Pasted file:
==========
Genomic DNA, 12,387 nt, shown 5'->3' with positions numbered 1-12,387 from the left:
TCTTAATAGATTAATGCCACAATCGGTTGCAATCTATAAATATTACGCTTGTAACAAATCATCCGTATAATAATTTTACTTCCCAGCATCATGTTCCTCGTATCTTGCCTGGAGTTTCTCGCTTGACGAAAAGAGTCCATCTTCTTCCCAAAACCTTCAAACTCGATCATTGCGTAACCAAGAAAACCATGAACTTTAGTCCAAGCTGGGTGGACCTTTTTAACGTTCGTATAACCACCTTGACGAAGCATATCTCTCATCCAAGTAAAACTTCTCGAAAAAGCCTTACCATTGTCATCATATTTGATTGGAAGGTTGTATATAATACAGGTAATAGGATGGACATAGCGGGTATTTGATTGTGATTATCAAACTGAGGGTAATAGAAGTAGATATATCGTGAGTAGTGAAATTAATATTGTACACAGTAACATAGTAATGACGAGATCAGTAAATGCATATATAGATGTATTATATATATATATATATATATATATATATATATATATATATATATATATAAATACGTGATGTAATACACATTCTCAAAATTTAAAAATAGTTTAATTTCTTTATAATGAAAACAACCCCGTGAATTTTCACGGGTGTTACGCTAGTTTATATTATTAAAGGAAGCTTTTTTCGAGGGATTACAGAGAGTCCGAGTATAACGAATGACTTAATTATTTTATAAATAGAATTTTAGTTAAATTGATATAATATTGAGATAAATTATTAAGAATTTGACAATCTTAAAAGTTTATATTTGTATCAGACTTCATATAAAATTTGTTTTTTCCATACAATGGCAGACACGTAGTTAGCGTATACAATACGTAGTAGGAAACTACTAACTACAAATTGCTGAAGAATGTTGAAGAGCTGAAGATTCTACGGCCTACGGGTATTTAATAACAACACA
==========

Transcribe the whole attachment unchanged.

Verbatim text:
Genomic DNA, 12,387 nt, shown 5'->3' with positions numbered 1-12,387 from the left:
TCTTAATAGATTAATGCCACAATCGGTTGCAATCTATAAATATTACGCTTGTAACAAATCATCCGTATAATAATTTTACTTCCCAGCATCATGTTCCTCGTATCTTGCCTGGAGTTTCTCGCTTGACGAAAAGAGTCCATCTTCTTCCCAAAACCTTCAAACTCGATCATTGCGTAACCAAGAAAACCATGAACTTTAGTCCAAGCTGGGTGGACCTTTTTAACGTTCGTATAACCACCTTGACGAAGCATATCTCTCATCCAAGTAAAACTTCTCGAAAAAGCCTTACCATTGTCATCATATTTGATTGGAAGGTTGTATATAATACAGGTAATAGGATGGACATAGCGGGTATTTGATTGTGATTATCAAACTGAGGGTAATAGAAGTAGATATATCGTGAGTAGTGAAATTAATATTGTACACAGTAACATAGTAATGACGAGATCAGTAAATGCATATATAGATGTATTATATATATATATATATATATATATATATATATATATATATATATATATAAATACGTGATGTAATACACATTCTCAAAATTTAAAAATAGTTTAATTTCTTTATAATGAAAACAACCCCGTGAATTTTCACGGGTGTTACGCTAGTTTATATTATTAAAGGAAGCTTTTTTCGAGGGATTACAGAGAGTCCGAGTATAACGAATGACTTAATTATTTTATAAATAGAATTTTAGTTAAATTGATATAATATTGAGATAAATTATTAAGAATTTGACAATCTTAAAAGTTTATATTTGTATCAGACTTCATATAAAATTTGTTTTTTCCATACAATGGCAGACACGTAGTTAGCGTATACAATACGTAGTAGGAAACTACTAACTACAAATTGCTGAAGAATGTTGAAGAGCTGAAGATTCTACGGCCTACGGGTATTTAATAACAACACA